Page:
Principal Investigator: Dr. Beaumie Kim
This project was the first iteration of our design-based research on incorporating game design and game redesign projects to support learners' disciplinary and interdisciplinary learning. In this project, we collaborated with two middle schools, including three teachers and a STEAM learning specialist from MindFuel for a project focused on supporting integrated STEAM learning through game design. In one school, the students were organized into design teams and given key ideas and concepts from various disciplines, including language, social studies, and STEAM subjects. Over a 6-week period, the students engaged with number sense, mechanical systems, and Renaissance history, working to transform these elements into coherent and playable board and card games. The teachers facilitated brainstorming sessions, and an expert on game design emphasized learning through play rather than testing knowledge.
In another school, we worked with grade 9 students and their teacher in a Career and Technology Studies classroom. e Learners created a wide range of games, such as board games, card games, 3D video games, Minecraft games, and AR games. We found that adopting interest-driven participatory game design in technology classrooms engages learners more in learning and developing the necessary skills to thrive in their lives. We also coined the term “playce-making” as creating a meaningful environment for learning and playing. We found that learners created their own learning paths in transforming the actual space of their school, conceptually and typologically, into hybrid and virtual playces.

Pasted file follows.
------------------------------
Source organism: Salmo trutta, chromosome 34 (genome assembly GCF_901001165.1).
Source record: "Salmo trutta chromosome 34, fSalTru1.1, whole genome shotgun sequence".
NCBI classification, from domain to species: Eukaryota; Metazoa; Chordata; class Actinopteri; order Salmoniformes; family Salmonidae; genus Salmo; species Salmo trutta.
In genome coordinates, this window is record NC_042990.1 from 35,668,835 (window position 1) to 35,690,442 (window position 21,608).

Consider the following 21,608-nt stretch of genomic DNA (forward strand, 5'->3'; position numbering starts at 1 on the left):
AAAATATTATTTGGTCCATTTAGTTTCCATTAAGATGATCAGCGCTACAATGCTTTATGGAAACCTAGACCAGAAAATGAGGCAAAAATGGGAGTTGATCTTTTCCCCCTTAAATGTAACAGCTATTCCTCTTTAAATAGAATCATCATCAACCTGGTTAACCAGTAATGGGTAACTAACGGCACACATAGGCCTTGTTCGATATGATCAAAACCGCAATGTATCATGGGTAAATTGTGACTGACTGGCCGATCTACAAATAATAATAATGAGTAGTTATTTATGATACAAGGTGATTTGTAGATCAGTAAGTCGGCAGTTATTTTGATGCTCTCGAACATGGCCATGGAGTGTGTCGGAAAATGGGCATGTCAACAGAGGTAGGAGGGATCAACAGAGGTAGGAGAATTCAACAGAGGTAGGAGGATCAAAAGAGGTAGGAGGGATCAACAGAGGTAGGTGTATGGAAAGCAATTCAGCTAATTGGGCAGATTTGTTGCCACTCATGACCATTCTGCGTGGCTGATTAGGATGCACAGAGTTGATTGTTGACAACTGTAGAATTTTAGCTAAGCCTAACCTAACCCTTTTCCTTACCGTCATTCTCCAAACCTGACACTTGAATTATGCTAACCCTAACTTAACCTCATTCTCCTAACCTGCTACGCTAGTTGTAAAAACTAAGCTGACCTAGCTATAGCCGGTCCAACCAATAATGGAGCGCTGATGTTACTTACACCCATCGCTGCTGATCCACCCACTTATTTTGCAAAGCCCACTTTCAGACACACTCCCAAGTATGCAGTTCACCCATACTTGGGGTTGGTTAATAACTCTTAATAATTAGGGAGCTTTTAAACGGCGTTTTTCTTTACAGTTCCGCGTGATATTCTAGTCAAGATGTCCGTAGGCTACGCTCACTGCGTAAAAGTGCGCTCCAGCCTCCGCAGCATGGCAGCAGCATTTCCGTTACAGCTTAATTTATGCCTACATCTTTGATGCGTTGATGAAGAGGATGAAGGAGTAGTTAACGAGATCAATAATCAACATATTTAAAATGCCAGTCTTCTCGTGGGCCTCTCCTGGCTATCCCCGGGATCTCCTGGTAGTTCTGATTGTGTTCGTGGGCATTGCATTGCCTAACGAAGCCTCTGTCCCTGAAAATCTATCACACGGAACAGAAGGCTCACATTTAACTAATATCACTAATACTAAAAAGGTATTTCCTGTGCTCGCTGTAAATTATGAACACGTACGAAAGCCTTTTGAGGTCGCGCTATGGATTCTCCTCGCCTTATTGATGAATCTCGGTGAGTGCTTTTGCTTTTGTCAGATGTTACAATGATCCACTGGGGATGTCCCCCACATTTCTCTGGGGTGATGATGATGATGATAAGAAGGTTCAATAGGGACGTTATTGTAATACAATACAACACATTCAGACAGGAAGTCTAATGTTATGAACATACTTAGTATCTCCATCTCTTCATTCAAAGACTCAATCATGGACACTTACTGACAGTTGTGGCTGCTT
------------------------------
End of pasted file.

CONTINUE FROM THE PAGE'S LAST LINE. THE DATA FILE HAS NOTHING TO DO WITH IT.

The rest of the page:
The project concluded with playtesting and game showcases. Our study found that the complexity of the games created was linked to the students' engagement with the disciplines. While trivia-based games were discouraged, most groups demonstrated problem-solving, decision-making, and systems-thinking skills to design sophisticated games. This approach can support students in thinking creatively, flexibly, and systematically about their learning of STEAM disciplines.
Read more here: werklund.ucalgary.ca/news/students-game-designers
Games Created by Students
Publications on this project
Baradaran Rahimi, F., & Kim, B. (2023) Playce-Making: Transformation of space in a participatory game design project. Learning, Media, and Technology, 48(3), 387-400. https://doi.org/10.1080/17439884.2022.2059764
Baradaran Rahimi, F., & Kim, B. (2021). Learners as Players and Designers: A Formal Learning Approach to Game Design. In Selected Proceedings of the 6th International STEM in Education Conference. Vancouver, Canada: University of British Columbia Press.
Baradaran Rahimi, F., & Kim, B. (2019). The Role of Interest-Driven Participatory Game Design: Considering Design Literacy within a Technology Classroom. International Journal of Technology and Design Education, 29(2), 387-404. https://doi.org/10.1007/s10798-018-9451-6
Kim, B., Bastani, R., & Baradaran Rahimi, F. (2017). Affordances of Learners’ Game Design Practices. In Selected Proceedings of the IDEAS 2017: Leading Educational Change (pp. 7-16). Calgary, Canada: University of Calgary Press.
Kim, B. & Bastani, R. (2017). Students as game designers: Transdisciplinary approach to STEAM education. Alberta Science Education Journal, 45 (1), 45-52. Retrieved from https://sc.teachers.ab.ca/SiteCollectionDocuments/ASEJVol45No1November2017.pdf